2. Share your children. If possible, see if you can share the time so that all participate. Agree to share one neighborhood, each taking the children half the time.

3. Treat the other parent well. Don’t use this occasion to reminisce about the pass or say negative things about your former spouse.

4. Take the children to a weekend trick or treat event. If all else fails, research other Halloween events are going on, such as haunted houses, neighborhood markets and stores that are having Halloween events, or have a costume party for your children and their friends on a different night. The alternatives are endless with a little creativity if you and the other parent are unable to reach an amicable resolution.

Try to adhere to the rule of ‘Put your children first’.  Remember this is their fun day.   Don’t loose perspective and hold tight to a visitation schedule that may force them to spend their time away from their friends simply because it’s your designated time with your child. In truth, it’s not your time or your ex’s time…it’s your child(ren)’s time.

The Law Office of Steven B. Chroman was recently recognized by the Los Angeles Business Journal for the Corporate Citizens Award and The San Fernando Valley Journal for the Trusted Advisor Award. For more information and a complimentary consultation for divorce and divorce coaching, custody, support, pre and post nups, contact the Law Office of Steven B. Chroman, P.C. at 661-255- 1800 or visit us at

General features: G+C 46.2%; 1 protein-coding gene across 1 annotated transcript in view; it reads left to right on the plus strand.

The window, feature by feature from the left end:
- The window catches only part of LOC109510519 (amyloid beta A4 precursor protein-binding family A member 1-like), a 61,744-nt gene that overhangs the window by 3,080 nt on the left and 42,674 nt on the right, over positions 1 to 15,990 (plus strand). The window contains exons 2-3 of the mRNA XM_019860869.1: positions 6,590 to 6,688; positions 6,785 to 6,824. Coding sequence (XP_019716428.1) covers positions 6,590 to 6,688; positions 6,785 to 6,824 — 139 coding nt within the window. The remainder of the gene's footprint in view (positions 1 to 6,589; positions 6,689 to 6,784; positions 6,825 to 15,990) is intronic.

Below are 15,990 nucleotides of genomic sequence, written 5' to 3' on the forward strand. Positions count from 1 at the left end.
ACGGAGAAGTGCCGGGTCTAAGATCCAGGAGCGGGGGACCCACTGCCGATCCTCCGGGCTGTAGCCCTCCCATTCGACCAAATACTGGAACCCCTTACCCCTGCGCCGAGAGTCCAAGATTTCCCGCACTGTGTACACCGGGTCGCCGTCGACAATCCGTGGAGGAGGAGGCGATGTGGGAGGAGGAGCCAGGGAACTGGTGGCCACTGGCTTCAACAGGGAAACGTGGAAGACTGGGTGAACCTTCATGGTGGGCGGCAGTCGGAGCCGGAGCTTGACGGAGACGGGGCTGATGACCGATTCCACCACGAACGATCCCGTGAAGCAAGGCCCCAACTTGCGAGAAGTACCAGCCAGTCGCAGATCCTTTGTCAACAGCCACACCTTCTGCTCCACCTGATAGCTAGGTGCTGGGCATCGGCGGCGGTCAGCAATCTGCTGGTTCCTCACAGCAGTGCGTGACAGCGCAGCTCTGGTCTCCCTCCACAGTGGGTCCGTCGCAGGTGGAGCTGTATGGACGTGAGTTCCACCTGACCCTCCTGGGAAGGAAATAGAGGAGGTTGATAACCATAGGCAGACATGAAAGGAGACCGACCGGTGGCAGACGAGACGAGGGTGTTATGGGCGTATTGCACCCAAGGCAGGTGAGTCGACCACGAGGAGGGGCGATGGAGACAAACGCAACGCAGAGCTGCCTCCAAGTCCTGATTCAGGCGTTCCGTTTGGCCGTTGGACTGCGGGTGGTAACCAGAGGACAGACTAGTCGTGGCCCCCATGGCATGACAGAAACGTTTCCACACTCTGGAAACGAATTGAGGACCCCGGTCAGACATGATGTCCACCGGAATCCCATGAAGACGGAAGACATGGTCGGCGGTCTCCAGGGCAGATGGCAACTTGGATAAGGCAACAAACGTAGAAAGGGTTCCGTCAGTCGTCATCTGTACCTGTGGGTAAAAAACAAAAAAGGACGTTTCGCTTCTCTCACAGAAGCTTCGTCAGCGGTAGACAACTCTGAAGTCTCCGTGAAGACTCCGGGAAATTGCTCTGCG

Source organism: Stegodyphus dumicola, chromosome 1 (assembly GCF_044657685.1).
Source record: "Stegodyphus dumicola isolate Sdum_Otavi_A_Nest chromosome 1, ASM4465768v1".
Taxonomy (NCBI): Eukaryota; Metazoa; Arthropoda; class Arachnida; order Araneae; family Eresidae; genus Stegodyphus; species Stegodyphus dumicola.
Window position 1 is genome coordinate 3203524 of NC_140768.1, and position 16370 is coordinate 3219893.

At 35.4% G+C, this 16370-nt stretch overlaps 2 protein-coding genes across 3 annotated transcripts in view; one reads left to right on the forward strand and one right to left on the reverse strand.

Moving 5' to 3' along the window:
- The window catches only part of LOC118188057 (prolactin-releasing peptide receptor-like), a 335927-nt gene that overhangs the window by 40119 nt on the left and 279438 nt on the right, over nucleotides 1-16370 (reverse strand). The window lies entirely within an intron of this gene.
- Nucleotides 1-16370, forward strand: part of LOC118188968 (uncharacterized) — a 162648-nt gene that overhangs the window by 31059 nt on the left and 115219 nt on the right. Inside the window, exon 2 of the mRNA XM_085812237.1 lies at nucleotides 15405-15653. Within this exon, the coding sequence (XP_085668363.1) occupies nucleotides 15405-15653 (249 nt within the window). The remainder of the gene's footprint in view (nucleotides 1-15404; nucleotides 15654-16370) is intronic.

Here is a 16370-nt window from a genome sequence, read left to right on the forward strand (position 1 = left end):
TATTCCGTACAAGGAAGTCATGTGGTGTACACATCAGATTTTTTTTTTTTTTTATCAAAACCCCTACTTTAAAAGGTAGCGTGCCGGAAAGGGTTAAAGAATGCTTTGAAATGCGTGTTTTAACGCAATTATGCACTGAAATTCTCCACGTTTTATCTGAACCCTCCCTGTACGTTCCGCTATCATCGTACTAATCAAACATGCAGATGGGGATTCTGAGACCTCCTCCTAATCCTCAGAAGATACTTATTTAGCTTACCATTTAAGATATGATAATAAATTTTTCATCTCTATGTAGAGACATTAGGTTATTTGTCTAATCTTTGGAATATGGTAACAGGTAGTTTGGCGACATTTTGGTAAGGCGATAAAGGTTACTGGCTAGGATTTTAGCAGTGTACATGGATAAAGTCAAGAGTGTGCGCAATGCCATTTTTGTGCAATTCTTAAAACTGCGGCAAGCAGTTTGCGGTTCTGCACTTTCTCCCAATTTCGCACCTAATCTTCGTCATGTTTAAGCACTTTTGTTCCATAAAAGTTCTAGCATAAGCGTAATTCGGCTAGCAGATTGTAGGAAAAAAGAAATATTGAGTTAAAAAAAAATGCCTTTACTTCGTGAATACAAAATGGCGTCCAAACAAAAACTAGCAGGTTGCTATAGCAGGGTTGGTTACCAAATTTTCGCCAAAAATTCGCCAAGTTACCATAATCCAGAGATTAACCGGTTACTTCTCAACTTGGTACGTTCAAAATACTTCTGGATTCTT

Author of the #1 Best Selling Divorce Workbook, visit


Divorced Moms Article: 7 Habits of Highly Effective Single Moms

Thursday, October 2nd, 2014

7 Habits of Highly Effective Single Moms

By: Terry Gaspard with Divorced Moms

There is definitely an art and a science to successful single parenting. Since I was raised by a single parent and raised two children solo for a few years, it’s worth mentioning that there is a silver lining to being a single mom. Fortunately, many moms gain self-confidence in their ability to handle challenges and their children become more determined and independent.

However, making the transition from married to single life won’t be easy for you or your children. It takes time to adjust to financial changes, expanded household and child care responsibilities and to being alone. It’s essential that you develop daily habits and routines to smooth the way for you and your children.

The key to successful single parenting is to reflect daily upon the importance of preparing for your new life and accepting that change is necessary. It will take time for you and your children to adjust to your new lifestyle but developing a positive mindset will help ease the transition.

Since I’ve always found paradigms and principles useful to setting goals, I will borrow habits from Stephen R. Covey’s 7 Habits of Highly Effective People and adapt them for single moms. In several cases, I borrowed his heading and in others, developed my own.

7 Habits of Effective Single Moms:

  1. Be proactive: Get support for yourself and your children. This includes counseling, social outlets and child care. Avoid playing the role of victim and remind yourself that things will get better over time.